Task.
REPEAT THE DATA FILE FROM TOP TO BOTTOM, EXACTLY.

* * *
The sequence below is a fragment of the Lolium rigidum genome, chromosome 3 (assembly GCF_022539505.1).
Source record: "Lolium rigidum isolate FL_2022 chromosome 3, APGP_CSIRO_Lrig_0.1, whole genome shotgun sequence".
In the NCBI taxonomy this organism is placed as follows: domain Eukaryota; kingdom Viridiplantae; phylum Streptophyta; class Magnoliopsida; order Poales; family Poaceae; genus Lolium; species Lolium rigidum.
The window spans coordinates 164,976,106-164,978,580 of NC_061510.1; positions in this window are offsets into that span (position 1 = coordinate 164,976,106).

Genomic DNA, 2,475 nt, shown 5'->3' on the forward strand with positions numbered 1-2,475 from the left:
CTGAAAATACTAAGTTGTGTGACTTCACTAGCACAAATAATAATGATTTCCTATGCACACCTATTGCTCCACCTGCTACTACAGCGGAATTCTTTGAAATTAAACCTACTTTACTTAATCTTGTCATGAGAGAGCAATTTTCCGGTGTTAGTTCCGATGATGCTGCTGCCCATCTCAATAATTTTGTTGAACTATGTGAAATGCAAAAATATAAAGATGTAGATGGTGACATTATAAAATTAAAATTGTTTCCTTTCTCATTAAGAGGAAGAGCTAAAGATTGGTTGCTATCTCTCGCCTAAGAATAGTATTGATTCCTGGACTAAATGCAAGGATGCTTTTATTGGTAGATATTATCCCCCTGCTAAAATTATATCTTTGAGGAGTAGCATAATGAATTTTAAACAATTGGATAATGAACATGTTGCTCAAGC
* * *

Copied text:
The sequence below is a fragment of the Lolium rigidum genome, chromosome 3 (assembly GCF_022539505.1).
Source record: "Lolium rigidum isolate FL_2022 chromosome 3, APGP_CSIRO_Lrig_0.1, whole genome shotgun sequence".
In the NCBI taxonomy this organism is placed as follows: domain Eukaryota; kingdom Viridiplantae; phylum Streptophyta; class Magnoliopsida; order Poales; family Poaceae; genus Lolium; species Lolium rigidum.
The window spans coordinates 164,976,106-164,978,580 of NC_061510.1; positions in this window are offsets into that span (position 1 = coordinate 164,976,106).

Genomic DNA, 2,475 nt, shown 5'->3' on the forward strand with positions numbered 1-2,475 from the left:
CTGAAAATACTAAGTTGTGTGACTTCACTAGCACAAATAATAATGATTTCCTATGCACACCTATTGCTCCACCTGCTACTACAGCGGAATTCTTTGAAATTAAACCTACTTTACTTAATCTTGTCATGAGAGAGCAATTTTCCGGTGTTAGTTCCGATGATGCTGCTGCCCATCTCAATAATTTTGTTGAACTATGTGAAATGCAAAAATATAAAGATGTAGATGGTGACATTATAAAATTAAAATTGTTTCCTTTCTCATTAAGAGGAAGAGCTAAAGATTGGTTGCTATCTCTCGCCTAAGAATAGTATTGATTCCTGGACTAAATGCAAGGATGCTTTTATTGGTAGATATTATCCCCCTGCTAAAATTATATCTTTGAGGAGTAGCATAATGAATTTTAAACAATTGGATAATGAACATGTTGCTCAAGC